US Department of the Interior Natural Resources Revenue Data

How it works /

Renewables: Offshore

The Energy Policy Act of 2005 established the Outer Continental Shelf Renewable Energy Program and created guidelines that inform BOEM's regulations for offshore wind, ocean wave, and ocean current energy.

So far, the majority of renewable energy development on the Outer Continental Shelf has been wind energy. For each state with the potential to harness wind energy, BOEM convenes a unique intergovernmental task force of federal agencies, state agencies, and tribes. This taskforce helps guide the project from planning through decommissioning. Taskforce meetings are open to the public.

Managed and regulated by the Bureau of Ocean Energy Management (BOEM) and the Bureau of Safety and Environmental Enforcement (BSEE).

The Office of Natural Resources Revenue (ONRR) manages monetary transactions.

Did you know?

To date, BOEM has issued nine commercial wind energy leases on the Atlantic Outer Continental Shelf, including those offshore of Delaware, Maryland, Massachusetts, Rhode Island, and Virginia. BOEM expects to hold lease sales for areas offshore of New Jersey and North Carolina in the near future and is considering other commercial Wind Energy Areas (WEAs).

  • 1


    BOEM identifies areas within the Outer Continental Shelf for wind energy leasing through a collaborative, consultative, and analytical process that engages stakeholders and begins with a call for information and nominations. BOEM then reviews submissions and identifies priority Wind Energy Areas offshore that appear most suitable for wind energy development. Alternatively, a citizen or company can apply to lease waters within the Outer Continental Shelf that BOEM hasn’t identified, and BOEM will review these applications. During this phase, BOEM may also conduct an Environmental Assessment in accordance with the National Environmental Policy Act.

  • 2


    BOEM grants offshore wind energy leases through either a competitive or an uncompetitive process. In a competitive bid, more than one party is interested in acquiring the lease for specific waters. BOEM will award the lease to the highest bidder above the fair market return, a minimum bid to provide the public a fair price. Once BOEM accepts a competitive bid, the lease holder must pay the bonus to ONRR. In an uncompetitive bid, a single party negotiates the lease amount with BOEM and is required to pay an Acquisition Fee.

  • 3


    Companies explore leased waters to locate suitable sites for constructing renewable energy infrastructure. The lease holder must submit a Site Assessment Plan, which includes a detailed proposal for constructing meteorological towers or installing meteorological buoys, to BOEM for approval. The lease holder may also be required to conduct site characterization studies to determine how renewable energy infrastructure will impact the surrounding environment (for example, avian, marine mammal, and archeological studies). BOEM then evaluates the plan and approves, modifies, or rejects the application.

    If BOEM approves the plan, the lease holder can begin the site assessment activities. During the exploration period, companies pay rent to ONRR.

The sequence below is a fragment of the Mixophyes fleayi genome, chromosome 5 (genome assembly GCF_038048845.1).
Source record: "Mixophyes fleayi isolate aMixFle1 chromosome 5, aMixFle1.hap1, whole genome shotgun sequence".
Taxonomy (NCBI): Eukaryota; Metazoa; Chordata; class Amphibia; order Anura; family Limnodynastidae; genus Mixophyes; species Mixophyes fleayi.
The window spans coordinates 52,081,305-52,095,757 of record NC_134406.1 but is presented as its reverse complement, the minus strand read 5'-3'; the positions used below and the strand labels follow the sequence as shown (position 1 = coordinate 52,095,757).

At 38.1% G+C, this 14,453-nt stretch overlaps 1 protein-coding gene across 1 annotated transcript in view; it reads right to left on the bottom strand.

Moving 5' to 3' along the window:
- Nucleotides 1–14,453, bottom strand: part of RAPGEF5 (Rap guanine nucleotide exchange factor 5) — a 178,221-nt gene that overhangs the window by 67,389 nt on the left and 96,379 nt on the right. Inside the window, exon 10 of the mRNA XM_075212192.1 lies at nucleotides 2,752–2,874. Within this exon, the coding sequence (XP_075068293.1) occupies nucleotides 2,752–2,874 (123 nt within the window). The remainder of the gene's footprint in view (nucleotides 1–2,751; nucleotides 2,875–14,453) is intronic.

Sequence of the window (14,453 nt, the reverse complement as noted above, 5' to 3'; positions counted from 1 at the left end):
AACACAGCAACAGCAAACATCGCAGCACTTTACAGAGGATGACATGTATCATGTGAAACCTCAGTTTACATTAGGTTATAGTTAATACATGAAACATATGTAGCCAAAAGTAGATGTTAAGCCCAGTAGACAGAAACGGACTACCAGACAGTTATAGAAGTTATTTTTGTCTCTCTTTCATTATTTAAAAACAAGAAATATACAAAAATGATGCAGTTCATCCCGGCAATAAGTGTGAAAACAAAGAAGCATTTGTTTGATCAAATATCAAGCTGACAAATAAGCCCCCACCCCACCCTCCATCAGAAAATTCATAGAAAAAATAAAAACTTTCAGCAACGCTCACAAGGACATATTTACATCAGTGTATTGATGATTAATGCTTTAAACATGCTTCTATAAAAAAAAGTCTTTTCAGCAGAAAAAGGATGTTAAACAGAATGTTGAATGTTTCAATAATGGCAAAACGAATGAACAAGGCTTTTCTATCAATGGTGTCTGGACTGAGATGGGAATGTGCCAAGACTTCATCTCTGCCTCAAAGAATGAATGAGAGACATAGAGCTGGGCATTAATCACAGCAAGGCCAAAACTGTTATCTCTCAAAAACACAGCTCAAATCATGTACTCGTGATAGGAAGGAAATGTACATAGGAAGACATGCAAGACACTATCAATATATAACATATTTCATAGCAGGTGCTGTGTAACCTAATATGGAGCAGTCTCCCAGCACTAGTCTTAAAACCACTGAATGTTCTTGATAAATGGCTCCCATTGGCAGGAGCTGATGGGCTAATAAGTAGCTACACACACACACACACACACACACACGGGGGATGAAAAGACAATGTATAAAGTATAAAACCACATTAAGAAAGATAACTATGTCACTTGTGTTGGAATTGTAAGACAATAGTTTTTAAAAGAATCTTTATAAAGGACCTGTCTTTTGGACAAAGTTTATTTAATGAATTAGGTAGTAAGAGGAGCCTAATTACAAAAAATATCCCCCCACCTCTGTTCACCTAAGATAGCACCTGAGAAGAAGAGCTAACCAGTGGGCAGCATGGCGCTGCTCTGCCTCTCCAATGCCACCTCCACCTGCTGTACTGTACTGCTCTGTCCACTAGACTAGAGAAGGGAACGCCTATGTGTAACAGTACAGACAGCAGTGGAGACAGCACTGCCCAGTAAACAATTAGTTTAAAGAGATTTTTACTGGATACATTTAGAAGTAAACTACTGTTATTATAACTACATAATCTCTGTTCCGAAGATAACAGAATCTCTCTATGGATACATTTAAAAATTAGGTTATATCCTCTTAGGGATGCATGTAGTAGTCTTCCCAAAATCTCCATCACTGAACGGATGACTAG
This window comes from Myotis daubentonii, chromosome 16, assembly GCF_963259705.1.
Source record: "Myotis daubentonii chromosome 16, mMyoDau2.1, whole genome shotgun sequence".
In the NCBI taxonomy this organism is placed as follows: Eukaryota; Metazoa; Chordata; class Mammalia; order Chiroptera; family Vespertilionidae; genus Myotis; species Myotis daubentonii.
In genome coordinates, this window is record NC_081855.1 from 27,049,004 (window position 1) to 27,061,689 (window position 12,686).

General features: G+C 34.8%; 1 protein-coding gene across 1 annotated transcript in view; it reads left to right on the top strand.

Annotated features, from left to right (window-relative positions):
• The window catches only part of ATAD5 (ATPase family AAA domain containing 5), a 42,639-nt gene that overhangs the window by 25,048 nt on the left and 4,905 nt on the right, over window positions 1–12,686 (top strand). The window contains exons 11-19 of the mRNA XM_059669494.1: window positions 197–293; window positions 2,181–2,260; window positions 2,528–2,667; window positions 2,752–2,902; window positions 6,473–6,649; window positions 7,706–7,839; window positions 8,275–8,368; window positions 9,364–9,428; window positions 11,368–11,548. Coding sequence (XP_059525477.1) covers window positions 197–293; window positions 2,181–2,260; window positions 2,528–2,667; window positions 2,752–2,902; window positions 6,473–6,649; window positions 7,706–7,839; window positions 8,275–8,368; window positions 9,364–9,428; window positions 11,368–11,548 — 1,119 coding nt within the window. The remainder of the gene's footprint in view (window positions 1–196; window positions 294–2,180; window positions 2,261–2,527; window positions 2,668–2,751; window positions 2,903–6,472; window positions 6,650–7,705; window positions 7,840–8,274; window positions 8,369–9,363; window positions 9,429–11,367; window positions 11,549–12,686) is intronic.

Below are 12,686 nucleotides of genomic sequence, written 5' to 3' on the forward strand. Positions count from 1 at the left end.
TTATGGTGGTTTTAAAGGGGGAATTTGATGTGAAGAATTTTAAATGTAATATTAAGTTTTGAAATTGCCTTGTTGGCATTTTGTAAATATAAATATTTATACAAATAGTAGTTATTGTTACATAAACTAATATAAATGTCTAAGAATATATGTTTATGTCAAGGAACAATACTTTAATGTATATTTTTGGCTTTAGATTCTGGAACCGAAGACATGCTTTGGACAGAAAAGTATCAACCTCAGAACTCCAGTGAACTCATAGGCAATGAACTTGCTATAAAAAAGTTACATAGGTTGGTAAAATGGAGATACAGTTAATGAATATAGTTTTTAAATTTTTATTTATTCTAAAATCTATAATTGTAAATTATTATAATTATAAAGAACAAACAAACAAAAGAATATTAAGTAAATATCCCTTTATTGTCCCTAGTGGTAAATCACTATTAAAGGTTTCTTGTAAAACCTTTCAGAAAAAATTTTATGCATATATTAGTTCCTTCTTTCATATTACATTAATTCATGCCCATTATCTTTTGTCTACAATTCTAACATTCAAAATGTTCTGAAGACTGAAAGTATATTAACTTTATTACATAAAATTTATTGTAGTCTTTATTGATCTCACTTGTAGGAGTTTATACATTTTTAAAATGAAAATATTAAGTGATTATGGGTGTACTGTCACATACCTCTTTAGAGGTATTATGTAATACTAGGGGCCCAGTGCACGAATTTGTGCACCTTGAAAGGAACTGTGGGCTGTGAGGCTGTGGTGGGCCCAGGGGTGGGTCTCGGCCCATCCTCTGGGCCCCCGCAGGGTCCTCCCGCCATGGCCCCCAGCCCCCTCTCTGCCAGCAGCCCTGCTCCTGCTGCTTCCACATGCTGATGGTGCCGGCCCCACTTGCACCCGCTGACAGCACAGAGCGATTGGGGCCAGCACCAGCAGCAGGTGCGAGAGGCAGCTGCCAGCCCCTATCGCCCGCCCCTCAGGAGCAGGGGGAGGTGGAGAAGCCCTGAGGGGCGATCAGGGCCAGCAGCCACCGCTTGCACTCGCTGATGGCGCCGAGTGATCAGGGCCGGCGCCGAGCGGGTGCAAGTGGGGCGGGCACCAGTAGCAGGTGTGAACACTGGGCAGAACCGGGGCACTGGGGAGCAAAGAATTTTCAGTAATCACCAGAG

• 4


    To begin development and production, the lease holder submits a Construction and Operations Plan to BOEM. BOEM must approve this plan before construction can begin.

    BOEM issues two types of grants during development and production: right-of-way and easement. Right-of-way grants allow developers to build supporting structures, such as cables for wind energy projects. Easements similarly allow developers to build structures on the Outer Continental Shelf to support wind energy projects.

    During this period, ONRR collects annual rent from the lease holder. Once the wind facility produces energy, ONRR also collects an Operating Fee.

    As the wind energy projects progress, the Bureau of Safety and Environmental Enforcement (BSEE) will conduct scheduled and unscheduled inspections to enforce lease, safety, and environmental conditions.

  • 5

    Decommission and reclaim

    Two years before the end of the lease, the developer must submit a plan to decommission and remove the facilities. BSEE will then issue decommissioning permits and licenses. Currently, the government is continuing to develop the decommissioning process. However, developers must post bonds held by the government as insurance for decommissioning projects and complying with lease and other terms. If developers decommission projects, the government returns the bonds to the lease holder. If developers fail to decommission projects, the government uses the bonds to cover the cost of decommissioning.

  • Learn more

Revenue collected by ONRR


The amount the highest bidder paid for a natural resource lease.


$3.00 per acre


$0.25 per acre
acquisition fee
operating fee

Operating fees sometimes vary if they are otherwise specified or waived

Get involved

Participate in the offshore renewables leasing process.

Coastal States

BOEM has task forces in 16 coastal states to coordinate public engagement. Attend a meeting near you.


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